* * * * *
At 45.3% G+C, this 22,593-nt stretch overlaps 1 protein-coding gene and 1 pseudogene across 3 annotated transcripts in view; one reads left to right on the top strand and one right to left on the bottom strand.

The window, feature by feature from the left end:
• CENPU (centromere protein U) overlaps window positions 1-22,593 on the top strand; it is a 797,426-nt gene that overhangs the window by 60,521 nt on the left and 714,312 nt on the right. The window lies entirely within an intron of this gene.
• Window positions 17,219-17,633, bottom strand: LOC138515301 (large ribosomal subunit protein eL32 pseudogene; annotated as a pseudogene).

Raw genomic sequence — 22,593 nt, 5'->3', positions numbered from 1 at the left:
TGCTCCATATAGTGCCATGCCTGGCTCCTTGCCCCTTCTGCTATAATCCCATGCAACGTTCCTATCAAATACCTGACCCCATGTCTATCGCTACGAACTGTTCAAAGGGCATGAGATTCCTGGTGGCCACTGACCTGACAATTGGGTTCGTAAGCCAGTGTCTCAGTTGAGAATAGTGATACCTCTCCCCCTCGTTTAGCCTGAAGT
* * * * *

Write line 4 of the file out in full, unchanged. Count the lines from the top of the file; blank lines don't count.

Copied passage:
• Window positions 17,219-17,633, bottom strand: LOC138515301 (large ribosomal subunit protein eL32 pseudogene; annotated as a pseudogene).